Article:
Was a hamlet at the southern corner of the Greenock School Section, built on the corner of four townships and in two counties: Erin and Eramosa in Wellington County and Esquesing and Nassagaweya in Halton County. The name was given in honour of a local family about 1845.
It was first called Ryckman's Corner, named after Samuel Ryckman, the surveyor of Eramosa and Nassagaweya Townships. In 1822, Morgan Crewson purchased W 1/2 lot 1, con. 1, Erin Township, and in 1845, the family purchased E 1/2 lot 1, con. 1. The stone house was built on the West half, in 1833, and the stone barn was completed in 1845, having taken ten years to build. These two buildings are still in use by recent owners, Mr. and Mrs. Abram. The Old York Trail was the main road from Guelph to Toronto.
The widow of Lachlan Currie, and her ten children, came from Islay, Scotland, in 1830, and settled in Caledon, when her youngest son, Alexander, was eight years of age. When he grew up, he chose lot 13, con. 4, Erin Twp. for his farm, and brought an older gentleman to see the property. It was virgin forest with stoney soil, and the older man said, "I pity the girl you bring here as your wife." He was thinking of the number of stones to be picked. However, two years later, in 1845, Alexander Currie married the gentleman's daughter, Ann McDougall. Miss Ada Currie, first President of Wellington County Historical Society, and her brother, Errett Currie, of this farm were grandchildren. Currie's Hill was named after the Currie family. Alexander's brother, Neil, took up E-1/2 lot 13. Another brother was Duncan Currie who opened a General Store in Belwood in 1856, and went to Saskatchewan with his son, Sandy, in early 1900's.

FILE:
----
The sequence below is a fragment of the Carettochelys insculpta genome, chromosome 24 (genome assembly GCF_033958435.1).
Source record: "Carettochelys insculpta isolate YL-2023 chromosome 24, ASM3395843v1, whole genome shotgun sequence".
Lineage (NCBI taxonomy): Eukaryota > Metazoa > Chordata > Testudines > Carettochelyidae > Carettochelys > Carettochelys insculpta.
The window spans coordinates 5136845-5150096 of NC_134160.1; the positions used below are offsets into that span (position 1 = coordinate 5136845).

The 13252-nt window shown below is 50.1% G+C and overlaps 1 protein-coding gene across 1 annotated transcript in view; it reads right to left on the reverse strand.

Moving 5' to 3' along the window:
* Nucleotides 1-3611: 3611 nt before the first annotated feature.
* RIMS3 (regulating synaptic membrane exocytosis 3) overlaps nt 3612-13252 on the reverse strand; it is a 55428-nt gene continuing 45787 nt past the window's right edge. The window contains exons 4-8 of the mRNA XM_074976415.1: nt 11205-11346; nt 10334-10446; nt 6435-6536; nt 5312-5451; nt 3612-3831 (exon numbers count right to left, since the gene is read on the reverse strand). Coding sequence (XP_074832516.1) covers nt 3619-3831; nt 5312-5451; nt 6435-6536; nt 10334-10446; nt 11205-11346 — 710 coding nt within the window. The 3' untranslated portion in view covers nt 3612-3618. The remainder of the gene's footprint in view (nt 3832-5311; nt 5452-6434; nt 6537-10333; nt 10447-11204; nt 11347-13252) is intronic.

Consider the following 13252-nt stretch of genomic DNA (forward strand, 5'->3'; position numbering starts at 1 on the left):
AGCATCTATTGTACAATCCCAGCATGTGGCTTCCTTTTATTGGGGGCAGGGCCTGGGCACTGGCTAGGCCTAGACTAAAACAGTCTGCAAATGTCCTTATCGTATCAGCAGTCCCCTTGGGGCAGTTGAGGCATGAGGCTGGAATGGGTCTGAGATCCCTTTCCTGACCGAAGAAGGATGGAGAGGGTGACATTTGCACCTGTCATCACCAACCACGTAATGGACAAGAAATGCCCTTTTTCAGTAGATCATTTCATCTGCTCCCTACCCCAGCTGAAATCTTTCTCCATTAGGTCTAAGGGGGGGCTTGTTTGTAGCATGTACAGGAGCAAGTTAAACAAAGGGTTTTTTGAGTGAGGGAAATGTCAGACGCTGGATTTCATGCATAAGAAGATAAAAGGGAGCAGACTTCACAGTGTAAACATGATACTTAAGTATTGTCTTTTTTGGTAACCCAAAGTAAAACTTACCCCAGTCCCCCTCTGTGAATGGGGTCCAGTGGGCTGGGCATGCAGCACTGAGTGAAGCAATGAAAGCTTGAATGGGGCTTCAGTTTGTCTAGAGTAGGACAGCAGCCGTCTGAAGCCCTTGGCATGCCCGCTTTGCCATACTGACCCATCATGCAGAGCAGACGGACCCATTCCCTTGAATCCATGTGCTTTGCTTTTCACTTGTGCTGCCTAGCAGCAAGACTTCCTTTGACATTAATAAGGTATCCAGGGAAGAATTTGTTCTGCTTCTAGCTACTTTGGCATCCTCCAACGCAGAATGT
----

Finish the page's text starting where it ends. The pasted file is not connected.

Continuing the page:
Originally called Dublin after the number of Irish settlers who came from that area about 1840. The closest Post Office was Fergus, and the community applied to the Government for a local Post Office. It was granted under the name, Mimosa. Henry Reed was the first Postmaster, with Post Office in his own home on E-1/2 lot 28, con. 2, Erin Twp., the farm later known as the Ernest Awery farm. Mail came once a week, brought from Fergus by Edward Mooney, who delivered mail to several Post Offices on his way to Orton.
At its peak, Mimosa Hamlet had two stores, two hotels, a shoe shop, blacksmith shop, chopping mill and several homes. The coming of the Credit Valley Railway in 1879, brought a station and Post Office to Orton, which was the downfall of Mimosa.
Brisbane is located on the Guelph Road, now No. 24 Highway, at the 7th line corner, two concessions west of Erin Village. Brisbane was surveyed as a village in 1854, and was at first named "Bristol". There were several streets: King, Queen, James, Nelson, St. Paul, and Concession Street. A Service Station now sits on the site of the old Post Office, where Joshua Ashley was Postmaster. For the convenience of those who called for their mail, he sold tobacco, gum, candy, school supplies, etc. At one time the population reached 27 persons. The Stage Coach driven by Wm. Nevills, brought Mail from Guelph, two or three times a week. Later, mail arrived every day except Sunday. The Stage supplied transportation for six or seven passengers.
On the Ephriam Barbour farm, on 7th line, stood a tall tower, said to have been built by the Germans. It was removed at the beginning of W.W. I, but the property is still known as the "Tower Farm". From the top of the Tower, one had a tremendous view of the beautiful countryside.
Hillsburgh with its many ponds, did not suffer for want of open air ice space, even in the early days. $1,000 was raised at the street dance in 1925, to be used for the erection of a Skating Rink. An efficient committee formed a stock company, selling shares at $10 each. "Then, as now, people of the Burg got behind their undertakings, and with everybody helping, the arena was started in late October, and finished by Christmas". "In 1952, hockey regulations called for a larger ice surface, and a 30-foot extension was added to the arena. This cost $3,000 and was handled by notes". "In 1966, an artificial ice plant was installed at a cost of $16,500. As usual, local men turned in to help, cutting costs, and by the end of the first season, it was paid for". Hillsburgh has always been a sports-minded town.
In late February, 1976, Hillsburgh was brought up with a jolt, along with a number of other local towns, when their arena was designated unsafe for use, according to modern Government safety standards, and the building was closed. Changes and rebuilding were promptly done to bring the building up to modern safety standards.